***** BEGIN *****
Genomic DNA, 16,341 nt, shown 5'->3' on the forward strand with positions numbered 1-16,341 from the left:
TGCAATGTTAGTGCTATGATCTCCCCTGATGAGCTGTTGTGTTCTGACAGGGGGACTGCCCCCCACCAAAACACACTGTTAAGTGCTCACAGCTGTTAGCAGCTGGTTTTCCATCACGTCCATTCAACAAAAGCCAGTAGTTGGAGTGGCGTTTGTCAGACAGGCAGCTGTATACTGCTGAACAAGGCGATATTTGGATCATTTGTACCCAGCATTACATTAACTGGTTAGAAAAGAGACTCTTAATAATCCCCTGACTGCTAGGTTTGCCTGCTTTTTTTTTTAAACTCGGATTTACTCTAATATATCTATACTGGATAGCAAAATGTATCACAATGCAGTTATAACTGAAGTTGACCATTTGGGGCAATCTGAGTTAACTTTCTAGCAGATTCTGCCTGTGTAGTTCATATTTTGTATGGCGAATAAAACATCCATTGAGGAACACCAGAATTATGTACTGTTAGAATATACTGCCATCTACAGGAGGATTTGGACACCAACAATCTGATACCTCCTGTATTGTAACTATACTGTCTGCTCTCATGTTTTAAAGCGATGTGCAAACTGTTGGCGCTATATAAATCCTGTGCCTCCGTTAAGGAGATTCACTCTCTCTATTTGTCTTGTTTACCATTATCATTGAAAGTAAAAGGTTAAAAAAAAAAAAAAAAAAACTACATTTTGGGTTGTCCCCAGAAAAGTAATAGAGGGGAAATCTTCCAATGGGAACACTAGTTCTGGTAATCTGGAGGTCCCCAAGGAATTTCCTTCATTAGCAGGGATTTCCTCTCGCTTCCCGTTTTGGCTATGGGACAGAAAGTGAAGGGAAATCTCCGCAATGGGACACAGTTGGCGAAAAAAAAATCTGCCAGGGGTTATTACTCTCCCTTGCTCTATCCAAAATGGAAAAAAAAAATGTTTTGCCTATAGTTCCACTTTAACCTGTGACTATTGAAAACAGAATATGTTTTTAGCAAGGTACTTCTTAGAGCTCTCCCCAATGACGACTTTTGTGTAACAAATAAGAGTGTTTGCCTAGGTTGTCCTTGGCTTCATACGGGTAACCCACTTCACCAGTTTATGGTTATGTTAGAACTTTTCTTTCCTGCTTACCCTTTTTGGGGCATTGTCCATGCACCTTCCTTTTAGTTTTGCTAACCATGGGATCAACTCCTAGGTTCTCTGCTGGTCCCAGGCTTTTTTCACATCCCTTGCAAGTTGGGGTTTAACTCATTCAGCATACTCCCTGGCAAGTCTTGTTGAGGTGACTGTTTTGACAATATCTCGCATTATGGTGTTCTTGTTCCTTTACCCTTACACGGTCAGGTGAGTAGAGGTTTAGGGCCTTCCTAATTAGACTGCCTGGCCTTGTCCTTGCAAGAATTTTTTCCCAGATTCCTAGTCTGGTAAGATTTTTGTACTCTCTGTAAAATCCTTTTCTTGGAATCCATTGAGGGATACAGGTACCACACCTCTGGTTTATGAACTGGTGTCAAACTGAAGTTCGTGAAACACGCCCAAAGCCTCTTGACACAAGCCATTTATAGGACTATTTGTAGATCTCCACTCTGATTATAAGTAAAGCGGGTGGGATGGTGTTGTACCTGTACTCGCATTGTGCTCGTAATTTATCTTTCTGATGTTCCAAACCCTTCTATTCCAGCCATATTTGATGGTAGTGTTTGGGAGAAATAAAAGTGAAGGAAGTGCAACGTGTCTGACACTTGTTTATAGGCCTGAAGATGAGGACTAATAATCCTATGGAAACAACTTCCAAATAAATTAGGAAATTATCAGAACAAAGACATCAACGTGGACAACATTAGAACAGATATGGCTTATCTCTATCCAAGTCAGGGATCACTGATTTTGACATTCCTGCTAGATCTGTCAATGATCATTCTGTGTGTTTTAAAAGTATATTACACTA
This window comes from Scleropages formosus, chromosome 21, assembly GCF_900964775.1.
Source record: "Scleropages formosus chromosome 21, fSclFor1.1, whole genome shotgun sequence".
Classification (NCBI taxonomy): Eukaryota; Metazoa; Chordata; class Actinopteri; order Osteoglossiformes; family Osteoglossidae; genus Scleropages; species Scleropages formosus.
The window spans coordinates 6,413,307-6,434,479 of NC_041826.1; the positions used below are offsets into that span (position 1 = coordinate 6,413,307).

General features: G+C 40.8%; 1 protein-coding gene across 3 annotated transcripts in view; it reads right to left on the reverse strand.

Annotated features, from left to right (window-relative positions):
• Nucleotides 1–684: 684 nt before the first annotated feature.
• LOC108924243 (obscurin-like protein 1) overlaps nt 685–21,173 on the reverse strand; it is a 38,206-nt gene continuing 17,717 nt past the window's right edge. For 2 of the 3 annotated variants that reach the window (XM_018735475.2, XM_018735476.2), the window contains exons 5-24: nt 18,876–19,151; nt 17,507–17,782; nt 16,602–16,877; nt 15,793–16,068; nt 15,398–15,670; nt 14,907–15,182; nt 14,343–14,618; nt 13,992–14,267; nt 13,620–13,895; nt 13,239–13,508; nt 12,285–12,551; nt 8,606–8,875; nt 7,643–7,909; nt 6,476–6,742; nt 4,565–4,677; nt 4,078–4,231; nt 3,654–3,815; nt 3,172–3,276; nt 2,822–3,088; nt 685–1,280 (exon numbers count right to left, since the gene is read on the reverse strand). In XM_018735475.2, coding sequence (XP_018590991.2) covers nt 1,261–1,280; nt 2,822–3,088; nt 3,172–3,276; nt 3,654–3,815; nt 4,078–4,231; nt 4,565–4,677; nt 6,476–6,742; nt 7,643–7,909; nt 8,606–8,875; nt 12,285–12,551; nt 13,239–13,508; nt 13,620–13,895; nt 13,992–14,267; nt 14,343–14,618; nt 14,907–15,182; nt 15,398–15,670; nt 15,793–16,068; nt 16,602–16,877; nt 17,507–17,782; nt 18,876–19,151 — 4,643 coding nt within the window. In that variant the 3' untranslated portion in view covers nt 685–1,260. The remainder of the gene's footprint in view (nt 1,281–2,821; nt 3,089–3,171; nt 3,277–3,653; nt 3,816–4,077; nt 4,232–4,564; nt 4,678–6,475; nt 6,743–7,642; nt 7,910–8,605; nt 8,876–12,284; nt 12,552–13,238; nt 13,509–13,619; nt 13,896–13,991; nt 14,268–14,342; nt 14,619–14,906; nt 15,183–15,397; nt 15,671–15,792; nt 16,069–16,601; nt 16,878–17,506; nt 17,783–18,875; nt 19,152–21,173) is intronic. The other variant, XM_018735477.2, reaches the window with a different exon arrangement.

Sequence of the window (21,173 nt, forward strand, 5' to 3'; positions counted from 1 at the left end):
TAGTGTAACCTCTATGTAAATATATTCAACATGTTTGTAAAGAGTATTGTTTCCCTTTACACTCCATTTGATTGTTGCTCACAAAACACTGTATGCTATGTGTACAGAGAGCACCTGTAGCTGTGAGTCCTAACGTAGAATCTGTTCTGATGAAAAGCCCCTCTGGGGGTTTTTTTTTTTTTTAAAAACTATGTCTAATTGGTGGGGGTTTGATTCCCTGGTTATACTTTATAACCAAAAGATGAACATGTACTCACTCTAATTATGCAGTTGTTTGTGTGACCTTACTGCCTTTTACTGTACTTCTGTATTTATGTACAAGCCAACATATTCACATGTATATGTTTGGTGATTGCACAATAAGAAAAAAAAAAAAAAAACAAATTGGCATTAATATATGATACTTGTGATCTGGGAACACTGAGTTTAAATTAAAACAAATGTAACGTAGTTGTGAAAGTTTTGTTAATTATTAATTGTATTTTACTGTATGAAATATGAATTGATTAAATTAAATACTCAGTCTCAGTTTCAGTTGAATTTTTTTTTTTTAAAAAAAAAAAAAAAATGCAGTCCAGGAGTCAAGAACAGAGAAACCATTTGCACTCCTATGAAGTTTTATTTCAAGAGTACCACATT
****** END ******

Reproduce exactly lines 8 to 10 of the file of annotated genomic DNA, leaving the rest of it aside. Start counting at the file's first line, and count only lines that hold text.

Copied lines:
Annotated features, from left to right (window-relative positions):
• Nucleotides 1–684: 684 nt before the first annotated feature.
• LOC108924243 (obscurin-like protein 1) overlaps nt 685–21,173 on the reverse strand; it is a 38,206-nt gene continuing 17,717 nt past the window's right edge. For 2 of the 3 annotated variants that reach the window (XM_018735475.2, XM_018735476.2), the window contains exons 5-24: nt 18,876–19,151; nt 17,507–17,782; nt 16,602–16,877; nt 15,793–16,068; nt 15,398–15,670; nt 14,907–15,182; nt 14,343–14,618; nt 13,992–14,267; nt 13,620–13,895; nt 13,239–13,508; nt 12,285–12,551; nt 8,606–8,875; nt 7,643–7,909; nt 6,476–6,742; nt 4,565–4,677; nt 4,078–4,231; nt 3,654–3,815; nt 3,172–3,276; nt 2,822–3,088; nt 685–1,280 (exon numbers count right to left, since the gene is read on the reverse strand). In XM_018735475.2, coding sequence (XP_018590991.2) covers nt 1,261–1,280; nt 2,822–3,088; nt 3,172–3,276; nt 3,654–3,815; nt 4,078–4,231; nt 4,565–4,677; nt 6,476–6,742; nt 7,643–7,909; nt 8,606–8,875; nt 12,285–12,551; nt 13,239–13,508; nt 13,620–13,895; nt 13,992–14,267; nt 14,343–14,618; nt 14,907–15,182; nt 15,398–15,670; nt 15,793–16,068; nt 16,602–16,877; nt 17,507–17,782; nt 18,876–19,151 — 4,643 coding nt within the window. In that variant the 3' untranslated portion in view covers nt 685–1,260. The remainder of the gene's footprint in view (nt 1,281–2,821; nt 3,089–3,171; nt 3,277–3,653; nt 3,816–4,077; nt 4,232–4,564; nt 4,678–6,475; nt 6,743–7,642; nt 7,910–8,605; nt 8,876–12,284; nt 12,552–13,238; nt 13,509–13,619; nt 13,896–13,991; nt 14,268–14,342; nt 14,619–14,906; nt 15,183–15,397; nt 15,671–15,792; nt 16,069–16,601; nt 16,878–17,506; nt 17,783–18,875; nt 19,152–21,173) is intronic. The other variant, XM_018735477.2, reaches the window with a different exon arrangement.